Five Unhelpful Things Singles Are Tired Of Hearing by R. Duncan / Eight Things You Should Never Say To Your Single Friends by K. Wilkinson
There is also a link below to “Eight Things You Should Never Say To Your Single Friends”
by Ryan Duncan
Life as a single adult (Link): can be difficult. Life as a single Christian, on the other hand, can be just plain exasperating. While never short on community, single Christians often find themselves bombarded with well-meaning, but unhelpful advice from their married peers.
In response, (Link): Krysti Wilkinson of Relevant Magazine decided it was time to compile a list of things you should never say to your single friends. Coupled with a few of my own favorite gems, here are five things your single friends are tired of hearing.
“Wow, You Must Have So Much Free Time!”
“This is usually an attempt to point out the silver lining. But this sometimes implies that your single friend’s schedule, and life, must be empty (and void of anything meaningful) when there isn’t a significant other in it.
True, those of us who are single have just one person’s schedule to keep track of instead of two, but there are so many other important parts of our days that have nothing to do with our love lives.”
“Celibacy is a Gift!”
Not to sound melodramatic, but every time I hear this I want to peel my skin off with a cheese grater.
For those of us who are still hoping to build a life with someone, waxing poetic on the virtues of celibacy is akin to branding us a lost cause. It’s similar to when Little Leagues give their players “Participation Awards”, you know they’re trying to make the kids feel better, but it just makes everything so much worse.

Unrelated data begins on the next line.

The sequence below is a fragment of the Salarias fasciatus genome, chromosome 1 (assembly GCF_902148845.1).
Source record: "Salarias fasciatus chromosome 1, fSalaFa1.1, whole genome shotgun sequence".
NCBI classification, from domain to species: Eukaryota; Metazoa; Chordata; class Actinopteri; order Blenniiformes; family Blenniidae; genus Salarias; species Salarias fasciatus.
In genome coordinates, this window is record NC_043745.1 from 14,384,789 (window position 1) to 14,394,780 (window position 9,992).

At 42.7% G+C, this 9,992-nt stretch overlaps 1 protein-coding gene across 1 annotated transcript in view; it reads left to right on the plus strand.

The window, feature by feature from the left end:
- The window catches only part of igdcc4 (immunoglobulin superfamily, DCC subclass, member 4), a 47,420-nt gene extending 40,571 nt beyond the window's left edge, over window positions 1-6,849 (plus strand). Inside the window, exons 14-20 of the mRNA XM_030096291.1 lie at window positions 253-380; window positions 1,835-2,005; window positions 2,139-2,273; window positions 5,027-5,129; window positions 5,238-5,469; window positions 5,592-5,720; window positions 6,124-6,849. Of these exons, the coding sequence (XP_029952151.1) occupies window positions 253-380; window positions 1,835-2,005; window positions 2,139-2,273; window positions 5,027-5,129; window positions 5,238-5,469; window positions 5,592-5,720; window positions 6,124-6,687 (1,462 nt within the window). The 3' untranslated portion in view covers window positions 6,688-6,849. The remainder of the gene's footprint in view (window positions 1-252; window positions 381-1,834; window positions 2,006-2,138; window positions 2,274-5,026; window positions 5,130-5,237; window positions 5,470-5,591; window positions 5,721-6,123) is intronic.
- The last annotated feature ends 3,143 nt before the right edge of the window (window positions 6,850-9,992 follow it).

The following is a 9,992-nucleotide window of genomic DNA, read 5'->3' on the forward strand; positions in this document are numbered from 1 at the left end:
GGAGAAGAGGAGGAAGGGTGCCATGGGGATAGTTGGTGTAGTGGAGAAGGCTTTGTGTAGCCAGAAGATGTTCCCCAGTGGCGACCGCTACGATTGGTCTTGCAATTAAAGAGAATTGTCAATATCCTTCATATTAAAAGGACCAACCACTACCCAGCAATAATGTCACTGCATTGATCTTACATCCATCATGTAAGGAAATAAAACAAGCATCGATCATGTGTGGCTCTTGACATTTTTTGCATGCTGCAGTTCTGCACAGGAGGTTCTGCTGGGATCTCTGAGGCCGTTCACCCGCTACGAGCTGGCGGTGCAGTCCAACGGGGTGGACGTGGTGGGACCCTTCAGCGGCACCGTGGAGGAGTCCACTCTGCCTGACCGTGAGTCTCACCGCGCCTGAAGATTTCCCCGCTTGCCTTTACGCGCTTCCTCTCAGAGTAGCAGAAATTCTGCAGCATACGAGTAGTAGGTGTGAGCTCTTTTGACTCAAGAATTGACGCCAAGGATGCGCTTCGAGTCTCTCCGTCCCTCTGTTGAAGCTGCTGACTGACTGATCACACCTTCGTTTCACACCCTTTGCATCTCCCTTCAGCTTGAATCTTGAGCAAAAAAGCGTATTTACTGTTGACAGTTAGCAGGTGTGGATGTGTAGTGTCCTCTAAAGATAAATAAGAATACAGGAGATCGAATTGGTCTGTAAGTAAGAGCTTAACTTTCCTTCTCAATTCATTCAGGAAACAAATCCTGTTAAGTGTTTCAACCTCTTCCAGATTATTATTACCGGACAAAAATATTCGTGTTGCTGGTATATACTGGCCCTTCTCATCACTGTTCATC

(( click here to read the rest ))
— end excerpts —
Please note: I disagree with the “celibacy is a gift” perspective. I’ve blogged on that before so shall not get into here.
But I do like that this author at least mentions that not all of us wanted to be celibate – some of us wanted to be married and having sex. Stop telling those of us who are reluctantly celibate, so to speak, that our celibacy or single status are “gifts.”
You would not dare to tell an infertile women who wants to get pregnant but cannot that her infertility is a “gift,” as you must realize how insensitive that would be, so do shut up about referring to singleness or celibacy as “gifts” in a blanket statement, because many singles do want to get married. I can assure you there are plenty of singles who don’t regard their status as being a “gift.”
That does not mean you should take the flip side of the coin and act or talk about singleness as though singleness is a second class, horrible status. Single people want to be respected so long as they are in their single state, but AT THE SAME TIME, would also like to have their desire for marriage respected, if they are the sort of single who wants to get married.
Respecting a single’s desire for marriage does not mean trying to sell the single on how great singleness really is, what with all the “your singleness is a gift!,” “singleness gives you more time to serve God!” and other equally nauseating clap trap and obnoxious, well intentioned pep talks Christian people like to quote at singles who would rather be married.
A few phrases single people are tired of hearing.